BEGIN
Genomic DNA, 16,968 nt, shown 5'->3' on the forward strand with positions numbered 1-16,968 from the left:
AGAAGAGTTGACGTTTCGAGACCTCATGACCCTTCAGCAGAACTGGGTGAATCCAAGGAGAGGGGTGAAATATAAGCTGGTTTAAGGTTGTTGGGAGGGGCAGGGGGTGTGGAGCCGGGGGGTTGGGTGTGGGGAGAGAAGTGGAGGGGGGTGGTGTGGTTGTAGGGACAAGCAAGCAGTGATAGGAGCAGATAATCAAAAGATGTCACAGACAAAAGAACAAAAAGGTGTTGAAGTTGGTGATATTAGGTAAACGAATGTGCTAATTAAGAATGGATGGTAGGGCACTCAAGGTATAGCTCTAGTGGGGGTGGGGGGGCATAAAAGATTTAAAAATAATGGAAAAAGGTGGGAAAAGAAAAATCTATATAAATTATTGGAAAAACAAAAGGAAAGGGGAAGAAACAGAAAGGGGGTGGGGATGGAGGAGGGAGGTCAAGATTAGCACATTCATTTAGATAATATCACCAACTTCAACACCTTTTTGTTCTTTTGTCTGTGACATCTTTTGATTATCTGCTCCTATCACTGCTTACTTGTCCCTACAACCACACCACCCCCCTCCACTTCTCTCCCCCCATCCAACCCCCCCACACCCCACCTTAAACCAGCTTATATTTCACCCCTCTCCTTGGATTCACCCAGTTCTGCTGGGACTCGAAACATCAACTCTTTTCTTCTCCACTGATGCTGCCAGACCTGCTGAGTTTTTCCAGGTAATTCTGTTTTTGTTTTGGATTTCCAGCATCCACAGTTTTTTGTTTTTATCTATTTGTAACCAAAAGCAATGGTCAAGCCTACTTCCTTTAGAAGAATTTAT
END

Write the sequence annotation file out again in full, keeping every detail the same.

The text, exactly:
Genomic DNA, 16,968 nt, shown 5'->3' on the forward strand with positions numbered 1-16,968 from the left:
AGAAGAGTTGACGTTTCGAGACCTCATGACCCTTCAGCAGAACTGGGTGAATCCAAGGAGAGGGGTGAAATATAAGCTGGTTTAAGGTTGTTGGGAGGGGCAGGGGGTGTGGAGCCGGGGGGTTGGGTGTGGGGAGAGAAGTGGAGGGGGGTGGTGTGGTTGTAGGGACAAGCAAGCAGTGATAGGAGCAGATAATCAAAAGATGTCACAGACAAAAGAACAAAAAGGTGTTGAAGTTGGTGATATTAGGTAAACGAATGTGCTAATTAAGAATGGATGGTAGGGCACTCAAGGTATAGCTCTAGTGGGGGTGGGGGGGCATAAAAGATTTAAAAATAATGGAAAAAGGTGGGAAAAGAAAAATCTATATAAATTATTGGAAAAACAAAAGGAAAGGGGAAGAAACAGAAAGGGGGTGGGGATGGAGGAGGGAGGTCAAGATTAGCACATTCATTTAGATAATATCACCAACTTCAACACCTTTTTGTTCTTTTGTCTGTGACATCTTTTGATTATCTGCTCCTATCACTGCTTACTTGTCCCTACAACCACACCACCCCCCTCCACTTCTCTCCCCCCATCCAACCCCCCCACACCCCACCTTAAACCAGCTTATATTTCACCCCTCTCCTTGGATTCACCCAGTTCTGCTGGGACTCGAAACATCAACTCTTTTCTTCTCCACTGATGCTGCCAGACCTGCTGAGTTTTTCCAGGTAATTCTGTTTTTGTTTTGGATTTCCAGCATCCACAGTTTTTTGTTTTTATCTATTTGTAACCAAAAGCAATGGTCAAGCCTACTTCCTTTAGAAGAATTTAT